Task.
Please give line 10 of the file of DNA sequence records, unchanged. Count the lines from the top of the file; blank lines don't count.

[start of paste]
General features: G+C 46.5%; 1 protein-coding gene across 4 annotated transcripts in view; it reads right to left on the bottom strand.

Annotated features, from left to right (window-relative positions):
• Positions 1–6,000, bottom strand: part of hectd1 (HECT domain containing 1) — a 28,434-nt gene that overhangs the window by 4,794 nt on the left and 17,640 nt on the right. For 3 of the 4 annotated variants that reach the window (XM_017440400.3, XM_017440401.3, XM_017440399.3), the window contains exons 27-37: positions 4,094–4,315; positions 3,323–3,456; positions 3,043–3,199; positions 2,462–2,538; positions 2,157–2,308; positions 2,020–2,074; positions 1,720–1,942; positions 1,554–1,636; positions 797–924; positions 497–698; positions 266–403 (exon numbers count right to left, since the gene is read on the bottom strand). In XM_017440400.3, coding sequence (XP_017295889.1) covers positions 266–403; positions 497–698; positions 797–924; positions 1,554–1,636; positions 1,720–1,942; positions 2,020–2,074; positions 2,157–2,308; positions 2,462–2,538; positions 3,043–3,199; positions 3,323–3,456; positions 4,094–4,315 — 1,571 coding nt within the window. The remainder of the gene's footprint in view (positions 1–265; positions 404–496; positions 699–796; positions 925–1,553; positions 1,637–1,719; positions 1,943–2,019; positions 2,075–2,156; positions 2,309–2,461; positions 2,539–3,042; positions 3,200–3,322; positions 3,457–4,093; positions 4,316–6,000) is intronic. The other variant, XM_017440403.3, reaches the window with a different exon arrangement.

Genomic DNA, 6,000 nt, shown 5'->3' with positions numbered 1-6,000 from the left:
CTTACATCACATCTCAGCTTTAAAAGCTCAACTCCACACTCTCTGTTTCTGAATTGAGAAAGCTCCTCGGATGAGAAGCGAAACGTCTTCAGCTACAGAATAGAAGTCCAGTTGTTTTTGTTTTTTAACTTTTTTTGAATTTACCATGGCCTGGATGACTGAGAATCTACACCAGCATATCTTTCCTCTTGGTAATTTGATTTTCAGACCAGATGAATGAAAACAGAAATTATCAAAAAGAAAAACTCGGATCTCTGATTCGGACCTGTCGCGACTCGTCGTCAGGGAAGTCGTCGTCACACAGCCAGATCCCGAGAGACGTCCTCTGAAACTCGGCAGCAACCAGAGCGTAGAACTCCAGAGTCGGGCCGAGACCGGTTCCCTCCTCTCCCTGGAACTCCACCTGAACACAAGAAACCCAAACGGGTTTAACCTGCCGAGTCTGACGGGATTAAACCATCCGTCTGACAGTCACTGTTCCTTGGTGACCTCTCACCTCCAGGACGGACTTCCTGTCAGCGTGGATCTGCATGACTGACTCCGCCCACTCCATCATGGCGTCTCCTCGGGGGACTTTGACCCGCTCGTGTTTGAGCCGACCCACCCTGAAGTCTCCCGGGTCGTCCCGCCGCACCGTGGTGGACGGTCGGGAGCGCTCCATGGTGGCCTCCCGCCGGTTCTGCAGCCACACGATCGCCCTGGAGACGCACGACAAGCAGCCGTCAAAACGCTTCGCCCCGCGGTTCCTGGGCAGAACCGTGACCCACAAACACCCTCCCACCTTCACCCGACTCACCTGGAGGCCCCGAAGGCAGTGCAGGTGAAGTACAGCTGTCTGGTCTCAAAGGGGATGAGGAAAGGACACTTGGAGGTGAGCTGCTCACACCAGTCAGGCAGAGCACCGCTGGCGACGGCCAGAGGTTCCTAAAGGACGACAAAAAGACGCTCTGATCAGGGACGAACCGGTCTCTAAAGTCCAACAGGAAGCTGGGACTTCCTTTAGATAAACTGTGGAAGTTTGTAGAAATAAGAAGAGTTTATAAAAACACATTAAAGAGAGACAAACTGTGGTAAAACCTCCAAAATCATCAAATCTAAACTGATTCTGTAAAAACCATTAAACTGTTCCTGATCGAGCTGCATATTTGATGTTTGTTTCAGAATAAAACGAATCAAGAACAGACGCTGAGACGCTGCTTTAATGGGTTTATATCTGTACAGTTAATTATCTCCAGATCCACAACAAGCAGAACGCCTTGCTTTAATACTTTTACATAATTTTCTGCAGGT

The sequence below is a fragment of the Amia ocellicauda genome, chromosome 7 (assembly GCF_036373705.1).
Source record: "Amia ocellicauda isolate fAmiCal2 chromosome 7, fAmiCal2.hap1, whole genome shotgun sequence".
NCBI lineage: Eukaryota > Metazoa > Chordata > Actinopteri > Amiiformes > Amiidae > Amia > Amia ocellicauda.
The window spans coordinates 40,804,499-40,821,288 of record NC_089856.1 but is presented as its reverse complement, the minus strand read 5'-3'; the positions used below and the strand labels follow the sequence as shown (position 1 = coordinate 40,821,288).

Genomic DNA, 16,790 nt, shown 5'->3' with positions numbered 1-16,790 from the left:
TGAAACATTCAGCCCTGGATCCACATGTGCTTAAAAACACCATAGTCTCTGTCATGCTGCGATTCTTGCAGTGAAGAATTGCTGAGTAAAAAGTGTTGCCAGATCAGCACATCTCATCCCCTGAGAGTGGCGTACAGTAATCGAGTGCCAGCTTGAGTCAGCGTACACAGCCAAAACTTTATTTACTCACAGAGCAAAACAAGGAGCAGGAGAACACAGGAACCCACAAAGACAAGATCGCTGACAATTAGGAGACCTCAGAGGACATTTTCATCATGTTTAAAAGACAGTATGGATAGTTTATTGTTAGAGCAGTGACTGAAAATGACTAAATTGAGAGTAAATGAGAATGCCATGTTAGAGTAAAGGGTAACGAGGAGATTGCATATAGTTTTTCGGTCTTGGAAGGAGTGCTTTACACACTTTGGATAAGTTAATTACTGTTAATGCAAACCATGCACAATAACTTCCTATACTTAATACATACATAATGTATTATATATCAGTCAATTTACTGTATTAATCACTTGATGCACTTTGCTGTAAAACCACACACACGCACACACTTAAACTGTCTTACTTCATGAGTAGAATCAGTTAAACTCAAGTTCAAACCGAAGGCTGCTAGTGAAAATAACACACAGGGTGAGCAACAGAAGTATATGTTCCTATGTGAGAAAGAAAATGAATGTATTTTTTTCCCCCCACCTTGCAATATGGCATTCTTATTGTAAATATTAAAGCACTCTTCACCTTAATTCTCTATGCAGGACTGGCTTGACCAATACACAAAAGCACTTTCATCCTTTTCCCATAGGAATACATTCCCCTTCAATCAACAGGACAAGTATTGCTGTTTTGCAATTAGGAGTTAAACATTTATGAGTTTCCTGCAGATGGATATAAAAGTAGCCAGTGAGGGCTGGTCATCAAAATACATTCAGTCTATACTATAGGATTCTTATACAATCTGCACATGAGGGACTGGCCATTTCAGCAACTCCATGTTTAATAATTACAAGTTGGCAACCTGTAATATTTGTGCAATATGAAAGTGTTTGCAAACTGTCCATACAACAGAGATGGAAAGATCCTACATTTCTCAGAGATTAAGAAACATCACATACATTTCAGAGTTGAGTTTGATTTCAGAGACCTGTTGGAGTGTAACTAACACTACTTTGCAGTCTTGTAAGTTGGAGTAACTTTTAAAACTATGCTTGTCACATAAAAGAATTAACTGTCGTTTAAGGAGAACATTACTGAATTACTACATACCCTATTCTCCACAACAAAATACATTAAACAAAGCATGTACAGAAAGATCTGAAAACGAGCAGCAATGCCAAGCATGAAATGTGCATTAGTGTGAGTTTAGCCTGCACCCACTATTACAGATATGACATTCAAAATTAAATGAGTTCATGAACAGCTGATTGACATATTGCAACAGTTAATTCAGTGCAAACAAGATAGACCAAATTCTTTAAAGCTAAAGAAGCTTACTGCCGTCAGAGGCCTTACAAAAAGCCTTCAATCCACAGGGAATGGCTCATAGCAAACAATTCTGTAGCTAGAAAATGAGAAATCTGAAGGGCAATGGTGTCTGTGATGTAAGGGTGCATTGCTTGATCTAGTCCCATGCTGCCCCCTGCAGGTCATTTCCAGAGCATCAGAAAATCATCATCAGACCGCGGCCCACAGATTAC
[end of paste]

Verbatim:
Genomic DNA, 16,790 nt, shown 5'->3' with positions numbered 1-16,790 from the left: